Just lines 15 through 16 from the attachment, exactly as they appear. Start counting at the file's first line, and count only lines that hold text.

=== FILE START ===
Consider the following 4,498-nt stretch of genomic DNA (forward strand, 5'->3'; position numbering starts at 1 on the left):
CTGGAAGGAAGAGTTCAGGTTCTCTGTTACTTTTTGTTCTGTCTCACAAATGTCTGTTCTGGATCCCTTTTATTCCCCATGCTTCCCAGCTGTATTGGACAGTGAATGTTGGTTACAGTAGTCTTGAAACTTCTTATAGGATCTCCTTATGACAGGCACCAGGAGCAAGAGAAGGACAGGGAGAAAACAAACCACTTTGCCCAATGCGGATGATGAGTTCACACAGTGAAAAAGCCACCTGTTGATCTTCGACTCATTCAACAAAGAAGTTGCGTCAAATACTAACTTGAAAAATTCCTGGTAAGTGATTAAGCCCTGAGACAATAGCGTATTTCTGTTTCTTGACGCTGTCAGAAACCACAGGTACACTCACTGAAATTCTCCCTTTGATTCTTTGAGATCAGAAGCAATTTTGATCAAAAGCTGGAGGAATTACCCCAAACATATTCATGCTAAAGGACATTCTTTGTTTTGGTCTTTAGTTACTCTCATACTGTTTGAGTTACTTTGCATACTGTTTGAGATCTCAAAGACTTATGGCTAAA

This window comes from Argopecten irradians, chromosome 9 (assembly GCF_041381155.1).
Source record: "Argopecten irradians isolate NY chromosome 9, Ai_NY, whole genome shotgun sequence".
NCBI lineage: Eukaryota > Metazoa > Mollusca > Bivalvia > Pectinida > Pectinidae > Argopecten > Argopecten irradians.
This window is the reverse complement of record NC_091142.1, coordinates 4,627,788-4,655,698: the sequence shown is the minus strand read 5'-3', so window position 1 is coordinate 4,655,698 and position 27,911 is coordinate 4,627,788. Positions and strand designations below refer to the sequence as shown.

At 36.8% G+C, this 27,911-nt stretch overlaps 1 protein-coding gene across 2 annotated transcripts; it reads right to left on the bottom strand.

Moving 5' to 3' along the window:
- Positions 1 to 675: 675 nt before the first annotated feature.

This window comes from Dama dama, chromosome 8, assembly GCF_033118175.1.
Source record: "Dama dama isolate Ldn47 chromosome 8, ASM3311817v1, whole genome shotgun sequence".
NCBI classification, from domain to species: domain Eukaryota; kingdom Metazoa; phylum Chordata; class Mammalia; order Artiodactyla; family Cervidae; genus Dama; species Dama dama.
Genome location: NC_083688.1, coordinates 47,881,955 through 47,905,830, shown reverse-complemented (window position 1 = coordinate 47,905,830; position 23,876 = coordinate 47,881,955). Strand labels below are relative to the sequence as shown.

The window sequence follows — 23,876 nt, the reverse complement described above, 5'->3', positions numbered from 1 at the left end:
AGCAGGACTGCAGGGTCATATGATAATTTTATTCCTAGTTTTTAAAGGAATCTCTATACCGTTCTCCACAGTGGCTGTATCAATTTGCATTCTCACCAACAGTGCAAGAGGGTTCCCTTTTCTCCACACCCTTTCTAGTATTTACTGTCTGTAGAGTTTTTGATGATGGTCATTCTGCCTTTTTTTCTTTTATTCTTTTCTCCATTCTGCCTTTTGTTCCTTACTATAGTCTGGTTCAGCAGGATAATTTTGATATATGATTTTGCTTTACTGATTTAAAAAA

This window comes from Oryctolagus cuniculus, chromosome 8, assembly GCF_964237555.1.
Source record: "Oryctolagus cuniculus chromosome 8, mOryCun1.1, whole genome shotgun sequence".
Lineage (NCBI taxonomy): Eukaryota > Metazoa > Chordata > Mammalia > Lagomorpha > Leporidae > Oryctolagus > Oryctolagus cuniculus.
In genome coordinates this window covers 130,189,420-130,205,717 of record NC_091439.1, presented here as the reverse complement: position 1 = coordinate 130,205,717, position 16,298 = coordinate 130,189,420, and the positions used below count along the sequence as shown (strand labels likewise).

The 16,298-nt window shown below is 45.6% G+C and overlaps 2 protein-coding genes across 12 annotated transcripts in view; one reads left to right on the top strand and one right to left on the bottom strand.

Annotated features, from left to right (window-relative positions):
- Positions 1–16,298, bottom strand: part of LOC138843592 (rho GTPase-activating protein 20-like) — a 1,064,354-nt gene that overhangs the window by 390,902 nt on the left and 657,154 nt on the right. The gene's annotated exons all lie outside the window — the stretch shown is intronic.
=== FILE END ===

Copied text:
AGCAGGACTGCAGGGTCATATGATAATTTTATTCCTAGTTTTTAAAGGAATCTCTATACCGTTCTCCACAGTGGCTGTATCAATTTGCATTCTCACCAACAGTGCAAGAGGGTTCCCTTTTCTCCACACCCTTTCTAGTATTTACTGTCTGTAGAGTTTTTGATGATGGTCATTCTGCCTTTTTTTCTTTTATTCTTTTCTCCATTCTGCCTTTTGTTCCTTACTATAGTCTGGTTCAGCAGGATAATTTTGATATATGATTTTGCTTTACTGATTTAAAAAA

This window comes from Oryctolagus cuniculus, chromosome 8, assembly GCF_964237555.1.